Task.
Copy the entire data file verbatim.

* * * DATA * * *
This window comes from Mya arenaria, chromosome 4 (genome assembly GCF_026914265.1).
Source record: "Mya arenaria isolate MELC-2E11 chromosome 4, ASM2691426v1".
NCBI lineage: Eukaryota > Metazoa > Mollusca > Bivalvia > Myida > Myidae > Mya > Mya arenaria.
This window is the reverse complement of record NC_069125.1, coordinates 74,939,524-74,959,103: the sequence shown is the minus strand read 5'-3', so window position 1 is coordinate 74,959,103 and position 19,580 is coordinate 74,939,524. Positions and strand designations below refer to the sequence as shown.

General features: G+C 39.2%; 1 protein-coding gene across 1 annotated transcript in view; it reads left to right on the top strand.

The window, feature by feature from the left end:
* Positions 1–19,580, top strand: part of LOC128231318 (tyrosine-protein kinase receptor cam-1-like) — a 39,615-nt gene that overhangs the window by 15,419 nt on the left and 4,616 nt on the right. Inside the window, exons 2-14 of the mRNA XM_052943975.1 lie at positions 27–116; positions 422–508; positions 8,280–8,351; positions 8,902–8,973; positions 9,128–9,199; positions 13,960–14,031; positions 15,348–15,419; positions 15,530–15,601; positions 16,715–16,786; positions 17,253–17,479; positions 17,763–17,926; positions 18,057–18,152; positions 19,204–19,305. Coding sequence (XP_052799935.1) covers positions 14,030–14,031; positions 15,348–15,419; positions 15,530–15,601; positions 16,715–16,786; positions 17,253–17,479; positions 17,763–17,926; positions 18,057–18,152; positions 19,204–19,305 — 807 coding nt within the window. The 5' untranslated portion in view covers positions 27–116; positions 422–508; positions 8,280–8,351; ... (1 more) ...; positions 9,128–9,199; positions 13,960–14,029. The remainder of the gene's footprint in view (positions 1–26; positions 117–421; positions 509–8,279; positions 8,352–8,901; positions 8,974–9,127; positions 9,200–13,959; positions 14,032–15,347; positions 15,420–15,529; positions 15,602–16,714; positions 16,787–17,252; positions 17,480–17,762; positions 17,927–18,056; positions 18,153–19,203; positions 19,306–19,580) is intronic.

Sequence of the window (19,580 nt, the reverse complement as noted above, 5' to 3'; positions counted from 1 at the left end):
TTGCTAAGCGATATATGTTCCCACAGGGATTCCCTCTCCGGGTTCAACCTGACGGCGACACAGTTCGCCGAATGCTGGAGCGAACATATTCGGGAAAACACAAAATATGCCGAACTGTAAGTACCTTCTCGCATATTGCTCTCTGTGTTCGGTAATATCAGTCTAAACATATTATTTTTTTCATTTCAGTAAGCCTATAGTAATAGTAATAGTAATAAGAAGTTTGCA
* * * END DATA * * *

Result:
This window comes from Mya arenaria, chromosome 4 (genome assembly GCF_026914265.1).
Source record: "Mya arenaria isolate MELC-2E11 chromosome 4, ASM2691426v1".
NCBI lineage: Eukaryota > Metazoa > Mollusca > Bivalvia > Myida > Myidae > Mya > Mya arenaria.
This window is the reverse complement of record NC_069125.1, coordinates 74,939,524-74,959,103: the sequence shown is the minus strand read 5'-3', so window position 1 is coordinate 74,959,103 and position 19,580 is coordinate 74,939,524. Positions and strand designations below refer to the sequence as shown.

General features: G+C 39.2%; 1 protein-coding gene across 1 annotated transcript in view; it reads left to right on the top strand.

The window, feature by feature from the left end:
* Positions 1–19,580, top strand: part of LOC128231318 (tyrosine-protein kinase receptor cam-1-like) — a 39,615-nt gene that overhangs the window by 15,419 nt on the left and 4,616 nt on the right. Inside the window, exons 2-14 of the mRNA XM_052943975.1 lie at positions 27–116; positions 422–508; positions 8,280–8,351; positions 8,902–8,973; positions 9,128–9,199; positions 13,960–14,031; positions 15,348–15,419; positions 15,530–15,601; positions 16,715–16,786; positions 17,253–17,479; positions 17,763–17,926; positions 18,057–18,152; positions 19,204–19,305. Coding sequence (XP_052799935.1) covers positions 14,030–14,031; positions 15,348–15,419; positions 15,530–15,601; positions 16,715–16,786; positions 17,253–17,479; positions 17,763–17,926; positions 18,057–18,152; positions 19,204–19,305 — 807 coding nt within the window. The 5' untranslated portion in view covers positions 27–116; positions 422–508; positions 8,280–8,351; ... (1 more) ...; positions 9,128–9,199; positions 13,960–14,029. The remainder of the gene's footprint in view (positions 1–26; positions 117–421; positions 509–8,279; positions 8,352–8,901; positions 8,974–9,127; positions 9,200–13,959; positions 14,032–15,347; positions 15,420–15,529; positions 15,602–16,714; positions 16,787–17,252; positions 17,480–17,762; positions 17,927–18,056; positions 18,153–19,203; positions 19,306–19,580) is intronic.

Sequence of the window (19,580 nt, the reverse complement as noted above, 5' to 3'; positions counted from 1 at the left end):
TTGCTAAGCGATATATGTTCCCACAGGGATTCCCTCTCCGGGTTCAACCTGACGGCGACACAGTTCGCCGAATGCTGGAGCGAACATATTCGGGAAAACACAAAATATGCCGAACTGTAAGTACCTTCTCGCATATTGCTCTCTGTGTTCGGTAATATCAGTCTAAACATATTATTTTTTTCATTTCAGTAAGCCTATAGTAATAGTAATAGTAATAAGAAGTTTGCA